Uncanny, magical, and darkly funny, this novel follows the life of the chronically ill drama professor Miranda Finch at an American liberal arts university as she tries to put on a production of All’s Well that Ends Well. Faced with a group of mutinous students wanting to perform Macbeth instead, Awad explores the lengths to which a woman will go to prove the healing powers of Shakespeare to a world that does not fully acknowledge her pain. 

After the success of her novel Bunny (2019) Awad returns with her classic magical realism-infused writing that often verges on the unhinged and leaves the reader reeling and disorientated in the best way possible. Though Miranda Finch oscillates between being highly dislikeable and a deeply sympathetic character she remains compelling and intriguing throughout, as other-worldly transformations take place at times the reader least expects. All’s Well not only continues to establish Awad as one of the most unique voices currently in publishing, but also takes an innovative and subversive approach to one of Shakespeare’s lesser-known plays and gives it the twist of a lifetime.

Extra points also go to the gorgeous and striking covers of all the editions of this book.

Hex – Jenni Fagan (2022)

At just over 100 pages, this short book is the perfect fit for anyone interested in the historical context behind the witches in Macbeth. Hex narrates the final hours of Scottish woman Geillis Duncan, accused of witchcraft and executed in 1591. For anyone familiar with the geography of Edinburgh, reading about the real-life locations in the city where Geillis is tortured, imprisoned, and killed provides a chilling effect to the narrative, as the sixteenth century version of the Royal Mile—a place many now associate with the joyful chaos of the Edinburgh Fringe—is soberly brought to life.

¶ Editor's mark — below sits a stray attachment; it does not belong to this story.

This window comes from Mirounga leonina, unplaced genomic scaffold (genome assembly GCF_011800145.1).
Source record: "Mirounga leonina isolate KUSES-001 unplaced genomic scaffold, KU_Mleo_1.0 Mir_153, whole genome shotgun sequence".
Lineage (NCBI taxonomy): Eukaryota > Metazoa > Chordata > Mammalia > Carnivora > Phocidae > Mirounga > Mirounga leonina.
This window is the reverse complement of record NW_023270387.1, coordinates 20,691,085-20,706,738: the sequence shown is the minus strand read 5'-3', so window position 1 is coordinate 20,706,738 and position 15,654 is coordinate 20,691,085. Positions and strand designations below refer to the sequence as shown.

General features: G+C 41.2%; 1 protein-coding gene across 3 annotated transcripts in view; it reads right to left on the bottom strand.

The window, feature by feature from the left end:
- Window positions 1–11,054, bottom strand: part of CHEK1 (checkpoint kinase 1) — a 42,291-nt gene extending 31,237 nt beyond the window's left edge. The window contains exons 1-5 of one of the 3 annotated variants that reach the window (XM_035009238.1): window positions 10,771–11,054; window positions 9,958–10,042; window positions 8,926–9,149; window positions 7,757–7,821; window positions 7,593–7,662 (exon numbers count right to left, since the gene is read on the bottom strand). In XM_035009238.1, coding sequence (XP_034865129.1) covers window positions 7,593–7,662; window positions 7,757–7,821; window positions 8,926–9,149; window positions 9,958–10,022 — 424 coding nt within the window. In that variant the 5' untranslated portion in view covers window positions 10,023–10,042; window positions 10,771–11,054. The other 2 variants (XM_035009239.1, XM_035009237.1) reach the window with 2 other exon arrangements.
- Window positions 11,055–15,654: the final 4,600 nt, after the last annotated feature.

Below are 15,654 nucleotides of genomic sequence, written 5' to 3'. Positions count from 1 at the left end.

Fagan’s prose is brimming with anger and deep empathy for the women who suffered incredibly under the superstitious King James I. We are given an entirely new perspective of the women associated with magic at the time, one that is highly sympathetic towards them, rather than the old, gnarled, and demonic depictions often shown in productions of Macbeth, written around 10 to 15 years after the death of Geillis. No one knows how many people were persecuted for witchcraft in the 1500 and 1600s but estimates of deaths always lie in the thousands. Hex provides speculative insight into this time period but perhaps more importantly makes the reader forcefully question how much things have really changed for women since then. 

400 years on, Shakespeare’s plots, characters, and landscapes continue to inspire writers in new ways and enthral readers with innovative, page-turning stories. From the solemn and poignant, to the witchy and fantastical, there is something for everyone when it comes to these Shakespeare-inspired narratives. Though it can feel that his writing is outdated, ancient, perhaps even inconsequential to the present day, O’Farrell, Awad, and Fagan all prove otherwise. Instead, they make a highly compelling case that Shakespeare’s work continues to be more relevant and important than ever in today’s world. 

Words by Sofia Cristobal Holman-Smith